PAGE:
Mitigating Third-Party Risks
The entire world is globalized and the new era presents a series of challenges in every domain, including doing business with overseas companies. It has become the need of the hour to implement an approach, which is streamlined, efficient in all the resources and sustainable as well. Through this approach, the third party risks can be mitigated, compliance can be supervised, and issues as well as investigations can be managed more efficiently.
Expansion of business always brings revenues but it also opens up a window to new risks through third-party relationships that may be with a distributor, supplier, lawyer or even a client. Some common types of risks which they bring are related to IT security, environmental, quality, regulatory compliance, corruption, health and safety. Most of the general risks can be assessed and dealt with by the business / company itself. However, with third-party deals there is always extra scope of risks that can only be minimized through due diligence.
If the risks are not identified and mitigated at early stage, they can convert into an avalanche and sabotage the company’s reputation as well as profitability. Adding salt to the wound, in case the fault is of third-party, the original company who made a deal with it, will be held responsible. Hence, one side of coin has progress & growth of their business, the other side has a lot of risks associated with it.
“Due Diligence” it the pathway not only to mitigate third-party risks but also to inspect compliance, carry out assessments related to due diligence, finding of gaps that might convert into risk / compliance violation and proactively remediate the found issues.
Key Instances of Third-Party Violation
- In 2009, there was a case in Dallas where a healthcare provider caught its contract security guard for hacking into various computers, which comprised the systems on which the confidential data of the patients was stored
- In 2011, a UK based international insurance intermediary was fined by FSA as it failed its anti-bribery and corruption systems controls.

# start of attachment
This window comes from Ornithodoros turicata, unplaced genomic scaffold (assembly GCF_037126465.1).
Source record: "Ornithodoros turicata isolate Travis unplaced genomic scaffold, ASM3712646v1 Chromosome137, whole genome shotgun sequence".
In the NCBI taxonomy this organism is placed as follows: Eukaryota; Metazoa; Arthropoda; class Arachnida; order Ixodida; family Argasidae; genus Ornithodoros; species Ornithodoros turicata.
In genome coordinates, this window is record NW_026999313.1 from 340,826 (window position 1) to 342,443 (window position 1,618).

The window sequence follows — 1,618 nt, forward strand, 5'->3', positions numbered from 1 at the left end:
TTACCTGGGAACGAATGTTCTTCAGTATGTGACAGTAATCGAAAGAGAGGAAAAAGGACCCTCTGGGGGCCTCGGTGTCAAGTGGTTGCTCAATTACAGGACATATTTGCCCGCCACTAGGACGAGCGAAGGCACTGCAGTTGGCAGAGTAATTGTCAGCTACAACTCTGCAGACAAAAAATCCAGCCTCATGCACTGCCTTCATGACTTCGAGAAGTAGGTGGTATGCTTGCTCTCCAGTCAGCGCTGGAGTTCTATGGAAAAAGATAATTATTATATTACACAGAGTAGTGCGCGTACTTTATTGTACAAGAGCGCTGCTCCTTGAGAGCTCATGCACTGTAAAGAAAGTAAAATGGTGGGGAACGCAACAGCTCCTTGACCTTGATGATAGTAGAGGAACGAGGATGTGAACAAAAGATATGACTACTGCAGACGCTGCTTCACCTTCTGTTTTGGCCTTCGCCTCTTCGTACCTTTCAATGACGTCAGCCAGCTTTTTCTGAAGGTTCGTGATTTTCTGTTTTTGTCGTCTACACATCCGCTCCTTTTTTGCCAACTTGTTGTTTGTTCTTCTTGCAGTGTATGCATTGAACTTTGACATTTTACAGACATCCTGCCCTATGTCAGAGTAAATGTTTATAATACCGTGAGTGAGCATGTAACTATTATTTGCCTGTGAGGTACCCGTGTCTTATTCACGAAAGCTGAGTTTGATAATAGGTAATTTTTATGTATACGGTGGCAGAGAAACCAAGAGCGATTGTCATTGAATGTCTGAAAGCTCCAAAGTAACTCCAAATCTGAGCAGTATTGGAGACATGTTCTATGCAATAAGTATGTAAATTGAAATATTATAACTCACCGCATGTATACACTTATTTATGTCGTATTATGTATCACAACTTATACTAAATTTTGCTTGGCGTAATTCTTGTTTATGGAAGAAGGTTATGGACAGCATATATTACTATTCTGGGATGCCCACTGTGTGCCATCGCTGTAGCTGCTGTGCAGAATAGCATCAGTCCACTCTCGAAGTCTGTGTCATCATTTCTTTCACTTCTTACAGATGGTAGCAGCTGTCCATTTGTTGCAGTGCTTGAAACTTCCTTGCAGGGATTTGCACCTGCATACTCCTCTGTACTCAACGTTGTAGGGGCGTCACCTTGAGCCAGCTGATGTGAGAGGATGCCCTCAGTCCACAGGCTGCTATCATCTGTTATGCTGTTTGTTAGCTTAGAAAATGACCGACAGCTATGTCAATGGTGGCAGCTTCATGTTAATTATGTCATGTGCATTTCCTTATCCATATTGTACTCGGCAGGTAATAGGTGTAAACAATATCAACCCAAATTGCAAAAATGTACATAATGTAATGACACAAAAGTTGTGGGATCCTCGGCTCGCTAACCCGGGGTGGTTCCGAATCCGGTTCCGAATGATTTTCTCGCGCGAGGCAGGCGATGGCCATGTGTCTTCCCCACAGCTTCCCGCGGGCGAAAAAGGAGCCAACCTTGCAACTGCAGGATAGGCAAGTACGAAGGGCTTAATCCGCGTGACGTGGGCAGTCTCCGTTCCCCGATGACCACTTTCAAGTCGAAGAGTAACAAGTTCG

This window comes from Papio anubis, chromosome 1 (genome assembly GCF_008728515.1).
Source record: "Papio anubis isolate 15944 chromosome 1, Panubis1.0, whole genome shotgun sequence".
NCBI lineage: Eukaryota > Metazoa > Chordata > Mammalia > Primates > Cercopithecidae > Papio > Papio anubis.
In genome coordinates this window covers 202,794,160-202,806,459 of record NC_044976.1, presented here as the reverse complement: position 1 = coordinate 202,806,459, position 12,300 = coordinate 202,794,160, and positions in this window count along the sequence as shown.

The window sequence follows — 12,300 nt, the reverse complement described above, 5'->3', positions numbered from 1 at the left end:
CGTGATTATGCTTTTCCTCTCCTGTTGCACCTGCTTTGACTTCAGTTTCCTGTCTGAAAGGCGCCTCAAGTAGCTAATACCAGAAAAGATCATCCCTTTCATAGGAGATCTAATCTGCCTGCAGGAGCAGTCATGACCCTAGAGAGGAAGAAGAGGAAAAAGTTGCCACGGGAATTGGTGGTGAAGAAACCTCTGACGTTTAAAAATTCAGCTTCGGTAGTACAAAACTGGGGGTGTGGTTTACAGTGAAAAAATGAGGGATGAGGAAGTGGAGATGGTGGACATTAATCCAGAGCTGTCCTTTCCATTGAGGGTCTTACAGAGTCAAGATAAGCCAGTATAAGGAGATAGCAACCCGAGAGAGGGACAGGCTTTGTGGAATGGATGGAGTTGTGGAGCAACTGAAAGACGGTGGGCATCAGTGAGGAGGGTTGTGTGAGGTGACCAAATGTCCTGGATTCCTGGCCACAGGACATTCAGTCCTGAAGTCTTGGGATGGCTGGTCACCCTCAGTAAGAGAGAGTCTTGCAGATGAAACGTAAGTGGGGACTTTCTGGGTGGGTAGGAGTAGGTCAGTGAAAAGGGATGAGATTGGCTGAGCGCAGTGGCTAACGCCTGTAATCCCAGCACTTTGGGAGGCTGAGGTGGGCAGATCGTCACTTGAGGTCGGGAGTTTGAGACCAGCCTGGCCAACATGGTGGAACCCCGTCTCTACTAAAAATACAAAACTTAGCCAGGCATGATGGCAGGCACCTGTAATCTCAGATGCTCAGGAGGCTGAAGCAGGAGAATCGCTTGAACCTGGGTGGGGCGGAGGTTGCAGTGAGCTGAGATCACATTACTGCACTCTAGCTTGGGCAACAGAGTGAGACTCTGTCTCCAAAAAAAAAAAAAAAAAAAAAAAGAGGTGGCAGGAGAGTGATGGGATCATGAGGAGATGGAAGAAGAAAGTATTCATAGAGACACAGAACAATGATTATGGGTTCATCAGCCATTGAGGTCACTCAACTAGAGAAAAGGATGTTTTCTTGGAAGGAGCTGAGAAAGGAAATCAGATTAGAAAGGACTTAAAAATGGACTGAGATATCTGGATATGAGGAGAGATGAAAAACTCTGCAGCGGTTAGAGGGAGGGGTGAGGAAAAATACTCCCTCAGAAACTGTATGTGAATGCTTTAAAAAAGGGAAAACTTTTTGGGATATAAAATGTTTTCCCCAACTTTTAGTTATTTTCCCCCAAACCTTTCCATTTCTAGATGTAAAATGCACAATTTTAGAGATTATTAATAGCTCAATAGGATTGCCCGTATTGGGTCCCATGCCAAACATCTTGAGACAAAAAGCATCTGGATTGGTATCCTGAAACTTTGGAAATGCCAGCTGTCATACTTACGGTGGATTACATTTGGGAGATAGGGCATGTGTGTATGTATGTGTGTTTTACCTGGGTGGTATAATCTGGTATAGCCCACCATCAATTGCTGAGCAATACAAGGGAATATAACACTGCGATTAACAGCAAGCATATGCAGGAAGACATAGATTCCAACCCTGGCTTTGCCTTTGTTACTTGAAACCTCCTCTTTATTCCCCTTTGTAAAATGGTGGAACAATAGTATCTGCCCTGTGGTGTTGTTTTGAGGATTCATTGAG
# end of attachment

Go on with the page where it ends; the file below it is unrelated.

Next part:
- In 2012, a third-party contractor was found in violation of most of the rules regarding labor and working conditions in its factories that brought unwanted negative publicity to the top technology manufacturing companies.
Mitigating Third-Party Risks with Due Diligence
There are a series of fragmented approaches being followed by companies based globally in order to develop effective systems that will manage the compliance of third-party risks. Still the companies tend to fall short of a fool-proof system for mitigating the third-party risks. Some companies find themselves between a rock and a hard place concerning the constant changes. Whereas there are few companies, who focus only on managing the third-party. Hence, the companies fail on the ethical aspects such as bribery, regulatory violations, security breaches, money laundering and others.
In such situation, a comprehensive framework is required that will assist in 100% third-party due diligence. Important factors in this regard are:
- Risk Assessments
- Timely Issue Remediation
- Training Programs
If such a strong and comprehensive framework is made and implemented, then not only the the third-party risks will be mitigated, but the companies will be able to forge more credibility in the international arena.
Challenges Related to Third-Party Business Deals
1) The third-party network can be quite complicated. Since they cannot be managed directly like permanent employees of a company, an indirect approach is followed for the management purposes. This makes it very difficult for the main businesses.
2) Redundancies can be seen in case a specific third-party is managed by more than one departments of a business. Duplicate and double efforts are common in this case.
3) High cost are always present that cause the businesses to ignore the due diligence after the deal is made.
4) Regulatory compliance
5) Restricted transparency and huge volume of data to be processed
Highlights of Mitigating Third-Party Risks by Strengthening Due Diligence
The companies or businesses should make a blueprint of schemes or procedures that they need to implement so that risks are reduced to minimum.
1) Take enough time: Businesses should take enough time to conduct background checks on each and every third-party. They should NEVER be casual within even one parameter, as it can lead to unforeseen risks and credibility issues.
2) Conduct comprehensive risk assessment: Companies should consider the country, regions, international laws & regulations, labor issues & guidelines and other related factors will assessing the risks associated with an international third-party deal.
3) Create your own policies and code of conduct rules and make sure to communicate these completely to the third parties. This keeps both the parties on same level and improves the understanding amidst them.
4) Due diligent should be performed without fail for Mitigating Third-Party Risks, especially in the cross border deal.
Authors of this post are Bill Trueman is an eminent payment, due diligence, risk & fraud expert who provide his consultancy services to card issuers, banks, corporates and business organizations all over the world. He is chief executives of RiskSkill, UKFraud and member of AIRFA.